Today in History – April 26, 1478 – The Pazzi Conspiracy

With the encouragement of Pope Sixtus IV (better known in posterity for the Sistine chapel), the Pazzi and Salviati families attempt to assassinate the de facto ruler of Florence Lorenzo de’ Medici later known as Il Magnifico and his brother Guiliano in church during high mass.  Guiliano was stabbed 19 times and bled to death on the floor.  Lorenzo was wounded but escaped.

The infuriated Florentine mob then took brutal vengeance on the conspirators.  Jacopo de’ Pazzi was tossed from a window and to make sure the job was done, the mob dragged him naked through the streets before tossing him into the Arno River.  Archbishop Salviati of Pisa another conspirator was hanged on the walls of the Palazzo Vecchio.  The Pazzi family lost all their Florentine posessions and suffered in effect a damnatio memoriae.  Other conspirators were hunted down all over Europe.

File:Retrato de Bernardo di Bandino Baroncelli executado.jpg
1479 drawing by Leonardo da Vinci of hanged Pazzi conspirator Bernardo di Bandino Baroncelli

The pissed off Pope used the lynching of the Archbishop as an excuse to excommunicate Lorenzo and place Florence under an interdict.  He then encouraged his ally King Ferrante of Naples to attack Florence.  Facing imminent doom Lorenzo sailed to Naples and put himself at the mercy of King Ferrante and through personal charisma and the evidence of his bravery convinced the King to attempt broker a peace treaty with the still fuming Pope.  The end result of the Papal backed plot was the consolidation of Medici control over Florence and the further diminution of Papal prestige.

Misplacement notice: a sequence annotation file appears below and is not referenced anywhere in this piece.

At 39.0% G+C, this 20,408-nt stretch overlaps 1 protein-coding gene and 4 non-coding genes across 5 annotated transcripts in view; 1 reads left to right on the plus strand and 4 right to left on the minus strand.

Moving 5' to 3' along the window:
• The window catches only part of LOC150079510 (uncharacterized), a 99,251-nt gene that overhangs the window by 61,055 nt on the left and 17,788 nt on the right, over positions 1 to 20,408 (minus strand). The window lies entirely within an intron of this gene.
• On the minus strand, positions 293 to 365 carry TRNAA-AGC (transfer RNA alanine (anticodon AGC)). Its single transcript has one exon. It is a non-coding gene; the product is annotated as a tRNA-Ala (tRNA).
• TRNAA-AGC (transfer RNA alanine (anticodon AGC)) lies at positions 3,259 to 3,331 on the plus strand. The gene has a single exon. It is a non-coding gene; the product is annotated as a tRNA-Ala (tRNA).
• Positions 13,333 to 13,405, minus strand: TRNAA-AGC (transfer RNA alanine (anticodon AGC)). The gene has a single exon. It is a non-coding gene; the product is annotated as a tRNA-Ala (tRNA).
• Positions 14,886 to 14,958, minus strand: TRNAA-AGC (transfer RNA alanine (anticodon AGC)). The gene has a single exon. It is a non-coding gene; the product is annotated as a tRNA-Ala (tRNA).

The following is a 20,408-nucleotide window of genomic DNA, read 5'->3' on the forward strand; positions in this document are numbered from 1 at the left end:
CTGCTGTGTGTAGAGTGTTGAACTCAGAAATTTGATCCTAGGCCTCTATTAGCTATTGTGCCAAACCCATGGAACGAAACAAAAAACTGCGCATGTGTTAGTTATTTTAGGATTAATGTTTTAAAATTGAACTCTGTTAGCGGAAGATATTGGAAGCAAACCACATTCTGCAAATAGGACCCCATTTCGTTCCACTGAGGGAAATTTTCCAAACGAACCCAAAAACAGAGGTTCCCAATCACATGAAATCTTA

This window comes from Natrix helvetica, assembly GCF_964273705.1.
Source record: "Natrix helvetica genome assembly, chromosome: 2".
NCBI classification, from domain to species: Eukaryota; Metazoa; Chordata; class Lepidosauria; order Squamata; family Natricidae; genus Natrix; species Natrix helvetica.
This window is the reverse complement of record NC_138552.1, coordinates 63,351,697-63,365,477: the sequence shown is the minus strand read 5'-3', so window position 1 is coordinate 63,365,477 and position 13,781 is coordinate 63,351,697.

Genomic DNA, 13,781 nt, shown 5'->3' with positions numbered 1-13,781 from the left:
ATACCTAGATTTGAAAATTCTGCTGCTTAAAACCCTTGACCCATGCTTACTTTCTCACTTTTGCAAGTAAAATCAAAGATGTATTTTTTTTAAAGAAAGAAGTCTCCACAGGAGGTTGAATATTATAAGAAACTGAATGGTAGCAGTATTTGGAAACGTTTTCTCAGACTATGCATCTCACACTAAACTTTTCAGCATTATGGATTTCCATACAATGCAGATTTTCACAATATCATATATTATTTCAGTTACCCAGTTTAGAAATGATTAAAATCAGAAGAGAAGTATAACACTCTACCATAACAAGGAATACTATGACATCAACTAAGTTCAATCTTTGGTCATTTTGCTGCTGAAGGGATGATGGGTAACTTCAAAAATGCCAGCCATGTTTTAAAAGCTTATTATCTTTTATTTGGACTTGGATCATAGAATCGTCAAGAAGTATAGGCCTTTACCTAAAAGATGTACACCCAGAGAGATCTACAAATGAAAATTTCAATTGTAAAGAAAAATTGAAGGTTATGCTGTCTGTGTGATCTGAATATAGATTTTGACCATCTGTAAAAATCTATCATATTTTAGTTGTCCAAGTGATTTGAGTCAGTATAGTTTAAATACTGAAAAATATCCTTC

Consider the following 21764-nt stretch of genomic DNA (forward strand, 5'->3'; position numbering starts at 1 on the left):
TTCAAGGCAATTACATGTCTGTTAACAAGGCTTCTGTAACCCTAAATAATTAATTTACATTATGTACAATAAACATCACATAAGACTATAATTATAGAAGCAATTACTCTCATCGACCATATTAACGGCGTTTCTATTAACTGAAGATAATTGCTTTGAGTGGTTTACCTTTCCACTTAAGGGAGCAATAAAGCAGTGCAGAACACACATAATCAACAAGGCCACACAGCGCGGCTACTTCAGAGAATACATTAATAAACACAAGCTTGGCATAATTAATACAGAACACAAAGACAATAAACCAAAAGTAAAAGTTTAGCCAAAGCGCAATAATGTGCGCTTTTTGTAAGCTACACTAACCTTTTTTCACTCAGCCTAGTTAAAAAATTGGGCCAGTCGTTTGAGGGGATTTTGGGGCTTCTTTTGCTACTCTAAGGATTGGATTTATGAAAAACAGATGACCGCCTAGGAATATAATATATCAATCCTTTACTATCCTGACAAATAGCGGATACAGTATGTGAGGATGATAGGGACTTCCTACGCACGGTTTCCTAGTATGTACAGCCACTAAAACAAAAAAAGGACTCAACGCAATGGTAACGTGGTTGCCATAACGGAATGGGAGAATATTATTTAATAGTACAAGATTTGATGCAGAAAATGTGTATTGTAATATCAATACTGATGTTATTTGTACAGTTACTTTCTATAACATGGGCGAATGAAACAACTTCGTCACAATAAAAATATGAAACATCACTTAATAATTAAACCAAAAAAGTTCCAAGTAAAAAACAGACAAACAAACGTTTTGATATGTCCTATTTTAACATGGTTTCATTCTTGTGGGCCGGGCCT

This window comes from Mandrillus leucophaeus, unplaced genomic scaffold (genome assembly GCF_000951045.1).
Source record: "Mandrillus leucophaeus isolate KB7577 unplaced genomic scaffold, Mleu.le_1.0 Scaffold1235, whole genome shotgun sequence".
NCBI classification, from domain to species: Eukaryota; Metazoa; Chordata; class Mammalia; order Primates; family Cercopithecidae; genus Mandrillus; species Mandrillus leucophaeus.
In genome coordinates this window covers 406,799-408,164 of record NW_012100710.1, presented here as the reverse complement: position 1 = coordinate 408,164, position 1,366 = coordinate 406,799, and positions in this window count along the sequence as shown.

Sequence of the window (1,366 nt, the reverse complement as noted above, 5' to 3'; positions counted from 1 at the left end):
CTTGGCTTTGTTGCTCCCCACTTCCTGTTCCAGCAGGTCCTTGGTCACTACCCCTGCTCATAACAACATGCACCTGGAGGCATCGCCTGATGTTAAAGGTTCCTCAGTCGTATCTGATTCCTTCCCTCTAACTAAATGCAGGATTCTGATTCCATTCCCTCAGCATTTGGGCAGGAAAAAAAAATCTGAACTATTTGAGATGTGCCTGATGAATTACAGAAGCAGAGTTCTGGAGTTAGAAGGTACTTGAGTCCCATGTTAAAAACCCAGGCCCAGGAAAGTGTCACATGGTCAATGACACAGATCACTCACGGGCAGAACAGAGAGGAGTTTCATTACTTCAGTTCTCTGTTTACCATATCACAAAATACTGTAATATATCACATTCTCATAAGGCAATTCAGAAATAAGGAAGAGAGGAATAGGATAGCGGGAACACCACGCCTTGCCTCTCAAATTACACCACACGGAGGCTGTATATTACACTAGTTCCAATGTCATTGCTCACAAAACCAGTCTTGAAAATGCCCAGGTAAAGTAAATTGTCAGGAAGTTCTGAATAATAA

Medici control over Florence would end abruptly after Lorenzo’s death as his incompetent son Piero the unfortunate could not manage the tidal waves created by the French invasions of Italy in the 1490s.  The Medici would oscillate in and out of power for two decades until their good fortune in having two Popes in the family – Lorenzo’s son Leo X soon to be followed by Guilano’s bastard son Clement VII allowed the Medici to return as hereditary Dukes of Florence in 1532 (upgraded to Grand Dukes of Tuscany in 1569).  The House of Medici ended with the death of the melancholy, decrepit Gian Gastone de’ Medici in 1737.


Leave a Comment

Your email address will not be published. Required fields are marked *